William Faulkner paints a tragic tale about the inevitability of change and the futility of attempting to stop it in "A Rose for Emily". This story is about a lonely upper-class woman struggling with life and traditions in the Old South. Besides effective uses of literary techniques, such as symbolism and a first plural-person narrative style, Faulkner succeeds in creating a suspenseful and mysterious story by the use of foreshadowing, which gives a powerful description about death and the tragic struggle of the main character, Miss Emily. In general the use of foreshadowing often relates to events in a story, and few are attempted to describe character. Faulkner has effectively succeeded in both. The foreshadowing used in A Rose for Emily are referred to death, which is the more apparent than the second type of foreshadowing which describes the portrait of Miss Emily.
Death is first described in the first paragraph of the story and is repeated thereafter, the death of her father, of Colonel Sartoris, and finally of Homer Baron. The death of Homer, the climax of the story, is foretold by several layers of clues through the story. The first clue is the first description of Miss Emily, "a small, fat woman in black, with a thin gold chain descending ...Her skeleton was small and spare...She looked bloated, like a body long submerged in motionless water, and of that pallid hue...Her eyes...looked like two small pieces of coal pressed into a lump of dough" (508). Here is a description of the walking dead, a person who has been left to rot and decay, which is exactly the manner of death of Homer as will be told later. The color "black" is also used by Faulkner to describe dea...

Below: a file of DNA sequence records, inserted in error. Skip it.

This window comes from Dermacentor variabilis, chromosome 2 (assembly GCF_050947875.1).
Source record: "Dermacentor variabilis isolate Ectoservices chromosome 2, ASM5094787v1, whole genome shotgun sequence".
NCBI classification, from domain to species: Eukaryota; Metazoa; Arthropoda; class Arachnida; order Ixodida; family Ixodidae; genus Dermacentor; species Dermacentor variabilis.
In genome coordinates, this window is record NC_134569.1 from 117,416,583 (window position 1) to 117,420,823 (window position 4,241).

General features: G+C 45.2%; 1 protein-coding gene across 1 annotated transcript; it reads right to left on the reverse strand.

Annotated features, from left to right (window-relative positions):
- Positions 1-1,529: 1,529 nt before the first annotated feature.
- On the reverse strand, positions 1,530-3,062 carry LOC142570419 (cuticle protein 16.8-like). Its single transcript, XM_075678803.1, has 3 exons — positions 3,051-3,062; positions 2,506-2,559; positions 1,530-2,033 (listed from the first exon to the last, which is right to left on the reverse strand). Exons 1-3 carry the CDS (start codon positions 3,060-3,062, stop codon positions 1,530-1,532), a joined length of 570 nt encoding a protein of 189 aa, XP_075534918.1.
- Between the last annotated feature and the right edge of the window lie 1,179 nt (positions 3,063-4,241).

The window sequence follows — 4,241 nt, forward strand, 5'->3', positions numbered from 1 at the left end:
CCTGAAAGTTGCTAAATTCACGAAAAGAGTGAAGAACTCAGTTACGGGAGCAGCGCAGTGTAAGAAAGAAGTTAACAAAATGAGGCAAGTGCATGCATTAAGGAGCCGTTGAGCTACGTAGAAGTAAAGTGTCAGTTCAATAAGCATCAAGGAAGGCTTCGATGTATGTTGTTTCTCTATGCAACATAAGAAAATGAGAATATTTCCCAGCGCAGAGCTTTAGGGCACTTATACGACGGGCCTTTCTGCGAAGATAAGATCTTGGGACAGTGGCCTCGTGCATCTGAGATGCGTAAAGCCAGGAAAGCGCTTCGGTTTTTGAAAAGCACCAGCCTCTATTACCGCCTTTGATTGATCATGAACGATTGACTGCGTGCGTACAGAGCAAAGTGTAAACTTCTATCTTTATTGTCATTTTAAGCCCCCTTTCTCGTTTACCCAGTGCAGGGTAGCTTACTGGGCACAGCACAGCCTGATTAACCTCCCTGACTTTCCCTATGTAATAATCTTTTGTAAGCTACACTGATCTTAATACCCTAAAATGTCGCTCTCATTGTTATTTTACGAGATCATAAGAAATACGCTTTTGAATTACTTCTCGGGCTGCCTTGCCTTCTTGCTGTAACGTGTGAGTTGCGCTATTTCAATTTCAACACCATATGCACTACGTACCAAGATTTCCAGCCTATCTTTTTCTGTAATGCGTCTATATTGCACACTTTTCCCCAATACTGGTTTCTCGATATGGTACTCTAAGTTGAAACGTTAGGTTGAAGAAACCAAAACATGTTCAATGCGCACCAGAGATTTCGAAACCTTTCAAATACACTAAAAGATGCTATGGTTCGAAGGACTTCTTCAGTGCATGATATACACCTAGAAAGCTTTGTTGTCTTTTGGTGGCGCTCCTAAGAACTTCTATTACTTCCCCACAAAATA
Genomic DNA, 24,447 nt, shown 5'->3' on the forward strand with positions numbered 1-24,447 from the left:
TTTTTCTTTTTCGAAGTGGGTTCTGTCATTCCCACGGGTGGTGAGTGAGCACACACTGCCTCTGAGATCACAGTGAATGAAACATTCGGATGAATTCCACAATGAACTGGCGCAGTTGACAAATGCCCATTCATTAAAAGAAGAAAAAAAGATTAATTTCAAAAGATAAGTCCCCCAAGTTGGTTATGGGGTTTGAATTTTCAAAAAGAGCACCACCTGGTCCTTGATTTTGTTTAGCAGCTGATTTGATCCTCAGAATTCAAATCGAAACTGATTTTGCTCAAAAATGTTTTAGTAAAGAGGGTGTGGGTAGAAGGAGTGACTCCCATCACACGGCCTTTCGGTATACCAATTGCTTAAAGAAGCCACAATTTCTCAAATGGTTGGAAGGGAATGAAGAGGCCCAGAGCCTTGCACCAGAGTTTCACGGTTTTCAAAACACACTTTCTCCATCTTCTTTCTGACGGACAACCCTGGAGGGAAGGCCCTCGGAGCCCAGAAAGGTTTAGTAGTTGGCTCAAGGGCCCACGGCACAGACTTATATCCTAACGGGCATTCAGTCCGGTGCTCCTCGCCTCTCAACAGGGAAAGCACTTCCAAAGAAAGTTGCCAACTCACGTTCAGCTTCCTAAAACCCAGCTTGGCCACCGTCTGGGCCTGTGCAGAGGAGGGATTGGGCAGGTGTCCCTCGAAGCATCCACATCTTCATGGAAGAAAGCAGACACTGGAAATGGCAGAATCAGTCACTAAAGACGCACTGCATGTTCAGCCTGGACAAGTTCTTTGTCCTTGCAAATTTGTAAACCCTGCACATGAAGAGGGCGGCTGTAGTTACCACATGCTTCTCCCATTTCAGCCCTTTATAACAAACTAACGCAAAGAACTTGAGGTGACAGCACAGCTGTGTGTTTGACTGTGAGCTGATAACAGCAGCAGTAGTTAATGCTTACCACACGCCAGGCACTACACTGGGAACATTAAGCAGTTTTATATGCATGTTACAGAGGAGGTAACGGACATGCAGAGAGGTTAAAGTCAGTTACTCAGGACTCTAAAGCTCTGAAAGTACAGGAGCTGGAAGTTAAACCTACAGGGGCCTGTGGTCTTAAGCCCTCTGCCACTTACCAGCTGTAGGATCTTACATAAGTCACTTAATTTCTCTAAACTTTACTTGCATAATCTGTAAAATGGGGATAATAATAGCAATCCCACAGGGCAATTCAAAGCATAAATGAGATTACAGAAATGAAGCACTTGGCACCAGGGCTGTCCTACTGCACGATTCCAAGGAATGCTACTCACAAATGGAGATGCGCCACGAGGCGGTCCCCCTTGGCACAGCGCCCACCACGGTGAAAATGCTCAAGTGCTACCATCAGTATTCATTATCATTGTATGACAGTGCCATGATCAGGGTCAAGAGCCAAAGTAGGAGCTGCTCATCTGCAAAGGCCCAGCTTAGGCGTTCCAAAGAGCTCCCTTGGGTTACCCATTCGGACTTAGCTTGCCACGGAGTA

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.... Emily has also refused to acknowledge the death of Colonel Sartoris in the first chapter. This is a tragically sad fate as it turns out in the end that Emily has been living with her dead lover (Homer) for more than 40 years in her life.
Faulkner has created a masterful piece of story telling in taking the reader through a suspenseful and captivating story. The effective use of foreshadowing does not diminish the climax of the story but rather enhance it by not giving out the details, but leaving it to the imagination of the reader. Through the organization of the structure of the storyline mixing with clever clues, Faulkner transforms Emily through the many tragic stages of her life and the ever-accompanying presence of death.
Faulkner, William. "A Rose for Emily". An Introduction to Literature, 11th ed. Ed. Barnet, Sylvan, et al. 287-294.
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